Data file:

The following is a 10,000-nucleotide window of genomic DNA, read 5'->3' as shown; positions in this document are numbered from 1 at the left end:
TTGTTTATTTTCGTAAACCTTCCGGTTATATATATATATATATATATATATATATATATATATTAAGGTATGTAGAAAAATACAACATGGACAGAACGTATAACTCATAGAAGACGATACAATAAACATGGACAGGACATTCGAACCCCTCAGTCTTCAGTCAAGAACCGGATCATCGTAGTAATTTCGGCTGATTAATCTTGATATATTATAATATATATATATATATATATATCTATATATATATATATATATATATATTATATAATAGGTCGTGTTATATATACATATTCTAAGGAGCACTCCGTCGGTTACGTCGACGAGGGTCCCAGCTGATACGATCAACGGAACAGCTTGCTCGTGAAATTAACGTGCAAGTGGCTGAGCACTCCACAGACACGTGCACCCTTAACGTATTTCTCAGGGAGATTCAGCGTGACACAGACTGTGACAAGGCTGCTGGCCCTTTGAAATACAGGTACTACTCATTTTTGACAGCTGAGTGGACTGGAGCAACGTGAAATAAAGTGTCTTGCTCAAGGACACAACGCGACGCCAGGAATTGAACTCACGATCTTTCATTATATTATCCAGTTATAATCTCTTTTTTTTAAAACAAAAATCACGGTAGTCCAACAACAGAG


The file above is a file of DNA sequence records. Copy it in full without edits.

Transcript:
The following is a 10,000-nucleotide window of genomic DNA, read 5'->3' as shown; positions in this document are numbered from 1 at the left end:
TTGTTTATTTTCGTAAACCTTCCGGTTATATATATATATATATATATATATATATATATATATTAAGGTATGTAGAAAAATACAACATGGACAGAACGTATAACTCATAGAAGACGATACAATAAACATGGACAGGACATTCGAACCCCTCAGTCTTCAGTCAAGAACCGGATCATCGTAGTAATTTCGGCTGATTAATCTTGATATATTATAATATATATATATATATATATATCTATATATATATATATATATATATATTATATAATAGGTCGTGTTATATATACATATTCTAAGGAGCACTCCGTCGGTTACGTCGACGAGGGTCCCAGCTGATACGATCAACGGAACAGCTTGCTCGTGAAATTAACGTGCAAGTGGCTGAGCACTCCACAGACACGTGCACCCTTAACGTATTTCTCAGGGAGATTCAGCGTGACACAGACTGTGACAAGGCTGCTGGCCCTTTGAAATACAGGTACTACTCATTTTTGACAGCTGAGTGGACTGGAGCAACGTGAAATAAAGTGTCTTGCTCAAGGACACAACGCGACGCCAGGAATTGAACTCACGATCTTTCATTATATTATCCAGTTATAATCTCTTTTTTTTAAAACAAAAATCACGGTAGTCCAACAACAGAG